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Jaco2016

Has anyone decided that it was best for them to stay on meds indefinitely?

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Nelly

Good luck with that. It's difficult for me to say anything about the effects of St. John's wort because I don't know the strength! I should have been kept informed about that I think. I no longer take since Thursday as I started AD on Friday. Today, I am feeling better, less anxious, still fragile but much better. What you said in your first message is exactly what I do; anticipate a terrible outcome, and fill myself with dread. I have referred myself today for CBT. Initially I couldn't get a telephone assessment until august 1st. I reacted by saying that such a long wait was not good for someone struggling with anxiety/depression. The wait is due to the amount of referrals they have. She rang me back an hour later and said more appointments had become available and offered a consultation for this Wednesday! I have downloaded a taster of the book feeling good, and will order it at the library, thank you. I see that you are now drug free. How are you feeling? X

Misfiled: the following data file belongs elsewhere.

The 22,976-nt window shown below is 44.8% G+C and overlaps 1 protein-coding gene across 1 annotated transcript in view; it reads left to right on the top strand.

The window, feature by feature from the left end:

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Rob66

I was under the impression that it was best to stay on my drug forever simply because I didn't know any better. If I would've known then what I know now, I would've been off this horrible drug 20 years ago. I tried to "wean" twice long ago and had such horrible side effects that made me reinstate quickly. Hindsight says I was very reckless and had no clue about withdrawal. I figured it was impossible to get off this drug so I accepted the fact that I would be on it until the day I die. I hope to prove my old doctors wrong someday.

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powerback